Handbook on the Geographies of Corruption
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Handbook on the Geographies of Corruption

Edited by Barney Warf

The Handbook on the Geographies of Corruption offers a comprehensive overview of how corruption varies across the globe. It explores the immense range of corruption among countries, and how this reflects levels of wealth, the centralization of power, colonial legacies, and different national cultures. Barney Warf presents an original and interdisciplinary collection of chapters from established researchers and leading academics that examine corruption from a spatial perspective.
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Chapter 7: E-government and corruption: a review

Nasr G. Elbahnasawy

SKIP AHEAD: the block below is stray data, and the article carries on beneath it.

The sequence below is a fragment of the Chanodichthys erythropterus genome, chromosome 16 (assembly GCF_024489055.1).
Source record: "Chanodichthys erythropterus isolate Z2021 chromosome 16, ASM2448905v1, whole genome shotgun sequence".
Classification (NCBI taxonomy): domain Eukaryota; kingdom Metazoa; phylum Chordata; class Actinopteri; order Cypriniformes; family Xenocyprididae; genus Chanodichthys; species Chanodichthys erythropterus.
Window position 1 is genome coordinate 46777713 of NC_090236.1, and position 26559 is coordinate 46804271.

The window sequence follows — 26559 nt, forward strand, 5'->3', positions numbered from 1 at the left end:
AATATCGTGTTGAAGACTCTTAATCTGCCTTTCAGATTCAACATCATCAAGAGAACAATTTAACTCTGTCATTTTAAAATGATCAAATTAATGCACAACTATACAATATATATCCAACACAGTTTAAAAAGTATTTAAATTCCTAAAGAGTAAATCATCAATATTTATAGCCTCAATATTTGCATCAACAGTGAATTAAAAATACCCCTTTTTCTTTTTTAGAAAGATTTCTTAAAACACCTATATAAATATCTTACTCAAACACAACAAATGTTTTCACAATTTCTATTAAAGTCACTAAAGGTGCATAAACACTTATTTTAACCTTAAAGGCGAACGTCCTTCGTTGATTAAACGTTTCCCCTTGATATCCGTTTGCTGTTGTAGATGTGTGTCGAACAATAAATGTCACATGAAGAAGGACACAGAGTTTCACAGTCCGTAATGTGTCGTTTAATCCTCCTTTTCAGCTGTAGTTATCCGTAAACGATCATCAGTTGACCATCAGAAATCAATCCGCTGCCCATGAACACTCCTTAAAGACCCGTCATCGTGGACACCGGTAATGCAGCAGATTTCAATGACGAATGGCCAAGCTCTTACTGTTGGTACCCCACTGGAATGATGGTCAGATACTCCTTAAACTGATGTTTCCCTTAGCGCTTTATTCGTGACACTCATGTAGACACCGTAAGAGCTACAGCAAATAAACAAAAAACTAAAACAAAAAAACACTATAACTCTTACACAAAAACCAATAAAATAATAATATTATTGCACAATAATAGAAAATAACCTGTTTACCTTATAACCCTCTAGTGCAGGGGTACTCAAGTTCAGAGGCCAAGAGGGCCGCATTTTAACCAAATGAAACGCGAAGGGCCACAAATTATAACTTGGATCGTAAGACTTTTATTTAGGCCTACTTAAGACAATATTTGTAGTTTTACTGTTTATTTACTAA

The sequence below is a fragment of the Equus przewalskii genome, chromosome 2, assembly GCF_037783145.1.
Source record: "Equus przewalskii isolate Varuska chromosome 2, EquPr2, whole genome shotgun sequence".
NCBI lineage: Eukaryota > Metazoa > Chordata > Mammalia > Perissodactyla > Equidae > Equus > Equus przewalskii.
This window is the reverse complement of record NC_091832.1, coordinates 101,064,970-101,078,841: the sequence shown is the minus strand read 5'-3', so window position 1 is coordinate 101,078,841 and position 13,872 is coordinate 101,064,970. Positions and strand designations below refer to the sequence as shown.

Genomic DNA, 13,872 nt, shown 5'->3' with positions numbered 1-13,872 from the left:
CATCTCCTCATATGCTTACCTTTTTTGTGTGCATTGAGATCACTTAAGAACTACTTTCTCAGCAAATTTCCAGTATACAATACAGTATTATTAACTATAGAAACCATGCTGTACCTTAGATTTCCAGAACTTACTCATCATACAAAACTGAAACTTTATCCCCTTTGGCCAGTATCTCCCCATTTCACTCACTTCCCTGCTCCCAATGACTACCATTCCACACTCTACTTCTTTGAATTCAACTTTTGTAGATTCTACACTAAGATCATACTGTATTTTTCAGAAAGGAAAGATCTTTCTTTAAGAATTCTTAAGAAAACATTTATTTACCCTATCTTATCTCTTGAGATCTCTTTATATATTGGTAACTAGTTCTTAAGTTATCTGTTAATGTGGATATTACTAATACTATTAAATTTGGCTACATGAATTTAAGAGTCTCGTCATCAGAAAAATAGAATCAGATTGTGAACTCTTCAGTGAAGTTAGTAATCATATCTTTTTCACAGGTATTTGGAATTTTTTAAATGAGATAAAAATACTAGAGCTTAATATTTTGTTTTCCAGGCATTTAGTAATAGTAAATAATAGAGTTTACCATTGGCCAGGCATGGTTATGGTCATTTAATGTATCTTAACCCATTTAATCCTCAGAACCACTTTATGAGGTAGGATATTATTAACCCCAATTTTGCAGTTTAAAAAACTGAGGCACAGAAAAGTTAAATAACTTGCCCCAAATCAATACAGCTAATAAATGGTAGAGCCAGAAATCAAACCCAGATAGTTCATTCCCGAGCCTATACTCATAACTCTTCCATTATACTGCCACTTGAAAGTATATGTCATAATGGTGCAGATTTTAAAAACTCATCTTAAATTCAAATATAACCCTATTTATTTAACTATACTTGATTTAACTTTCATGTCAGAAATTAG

The focus of this chapter is electronic government, or e-government, the use of the internet by states around the world. E-government has been celebrated as a panacea to control corruption by improving transparency and making it easier for citizens to report public malfeasance. The reality is more complicated. Certainly, countries with low levels of e-government readiness tend to be more corrupt, but this relation may reflect other forces such as poverty, illiteracy, and lack of a free media as much as anything. The author also explores the nexus between e-government and corruption, in which the former expands available information about public agents and may limit their discretionary powers. The empirical evidence about this issue is mixed, with some studies concluding e-government is a useful tool to limit corruption but only in specific cultural and institutional environments.

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